“I’m thinking that we didn’t use a, um, you know --”
I don’t think I’ve ever actually said the word condom.
“It’s okay,” she said. “I’m on the pill.”
“Oh,” I said.
“Is that okay? Catholic boy?”
“Oh, sure,” I said.
Like many non-Catholics I suppose she was not up on our curious ruling on the subject of sin, which was that one mortal sin was going to damn you to hell forever just as well as a thousand. So in other words I wasn’t about to quibble about variations on the sin of contraception if I was already condemned to everlasting agony for the act of fornication.
Suddenly I felt a movement in the box. I drew back from Elektra, and she let her hands slide down over my arms.
“Well, I suppose it’s bedtime,” she said. “I’ll sleep like a log now.”
“Do you want me to walk you up?” I asked, hoping she would say no, and luckily she did, because I felt more movement in the box.
Elektra kissed me once more, bade me good night, and then went up the stairs. I quickly went out the door and started around the path to the side of the house.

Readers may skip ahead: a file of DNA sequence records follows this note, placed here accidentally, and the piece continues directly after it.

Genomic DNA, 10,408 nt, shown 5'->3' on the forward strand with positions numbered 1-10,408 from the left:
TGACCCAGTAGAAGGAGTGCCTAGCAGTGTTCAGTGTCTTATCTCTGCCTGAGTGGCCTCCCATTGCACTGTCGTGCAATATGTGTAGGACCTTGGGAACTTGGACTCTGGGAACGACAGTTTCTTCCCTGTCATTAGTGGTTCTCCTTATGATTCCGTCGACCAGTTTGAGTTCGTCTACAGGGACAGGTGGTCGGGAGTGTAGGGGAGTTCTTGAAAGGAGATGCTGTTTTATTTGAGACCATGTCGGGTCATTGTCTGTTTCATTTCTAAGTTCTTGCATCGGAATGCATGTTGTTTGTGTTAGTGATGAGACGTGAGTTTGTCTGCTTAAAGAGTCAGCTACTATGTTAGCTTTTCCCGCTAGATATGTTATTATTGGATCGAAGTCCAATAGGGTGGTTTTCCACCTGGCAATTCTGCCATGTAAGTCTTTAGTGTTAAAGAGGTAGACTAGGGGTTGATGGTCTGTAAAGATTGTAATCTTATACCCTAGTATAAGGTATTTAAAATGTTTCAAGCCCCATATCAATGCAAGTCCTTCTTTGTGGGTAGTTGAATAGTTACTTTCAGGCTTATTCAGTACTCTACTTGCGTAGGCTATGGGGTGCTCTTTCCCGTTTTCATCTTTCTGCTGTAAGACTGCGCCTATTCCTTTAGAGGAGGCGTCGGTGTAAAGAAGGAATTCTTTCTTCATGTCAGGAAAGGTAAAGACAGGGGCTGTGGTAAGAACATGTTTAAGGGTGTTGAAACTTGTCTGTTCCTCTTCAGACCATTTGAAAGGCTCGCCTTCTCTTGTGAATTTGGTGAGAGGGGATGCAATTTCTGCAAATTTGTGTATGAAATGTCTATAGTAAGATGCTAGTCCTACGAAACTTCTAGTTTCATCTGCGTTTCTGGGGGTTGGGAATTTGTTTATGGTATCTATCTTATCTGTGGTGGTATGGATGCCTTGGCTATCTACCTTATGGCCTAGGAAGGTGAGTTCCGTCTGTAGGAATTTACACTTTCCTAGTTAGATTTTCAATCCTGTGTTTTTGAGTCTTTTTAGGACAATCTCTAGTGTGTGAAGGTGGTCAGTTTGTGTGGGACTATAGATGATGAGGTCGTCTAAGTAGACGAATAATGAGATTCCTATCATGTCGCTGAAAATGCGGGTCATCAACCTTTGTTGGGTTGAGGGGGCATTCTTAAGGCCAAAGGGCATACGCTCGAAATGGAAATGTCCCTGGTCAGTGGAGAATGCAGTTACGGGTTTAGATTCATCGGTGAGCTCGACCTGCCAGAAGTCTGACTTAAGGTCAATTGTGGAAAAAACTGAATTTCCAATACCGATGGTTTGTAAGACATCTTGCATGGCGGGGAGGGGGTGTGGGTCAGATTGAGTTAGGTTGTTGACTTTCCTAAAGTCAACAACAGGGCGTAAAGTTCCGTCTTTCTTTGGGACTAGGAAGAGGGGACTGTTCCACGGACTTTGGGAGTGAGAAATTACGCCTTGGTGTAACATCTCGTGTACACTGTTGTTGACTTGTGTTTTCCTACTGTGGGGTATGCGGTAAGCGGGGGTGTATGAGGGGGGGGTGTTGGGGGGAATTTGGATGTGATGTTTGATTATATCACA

“What a slut!” said Clarissa, from within her box.
“Quiet,” I whispered.
“I will not be quiet!”
“Just till we get past the house, please.”
She pushed against the lid, and I saw her pale face peeking out.
“Let me out and I’ll be quiet.”
I stopped and took the lid off. She got up, jumped onto my arm and then clambered down to the ground. She smoothed out the skirt of her dress and looked up at me, all innocence.
“I feel so refreshed after my nap,” she whispered.
“Well, come on,” I whispered back, and, replacing the lid on the box, I continued along the path.
“Where are we going?”
“We’re going home.”
We came out onto the sidewalk and she took my hand.
“Take me to the boardwalk!”
“No, Clarissa, it’s too late.” I took my hand away from hers to look at my watch in the lamp light. “Past eleven. You should be in bed by now.”
“I’m not a child you know.”
“Listen, Clarissa -- “ I turned to look down at her, and then found my glance rising up, for she had become a full-grown young woman, of perhaps five foot six or so.
“Oh, no,” I said.
“Don’t be so surprised, you silly man. If I can talk and fly I should also be capable of assuming my full height. Now take my arm and walk me down to the boardwalk like a gentleman.”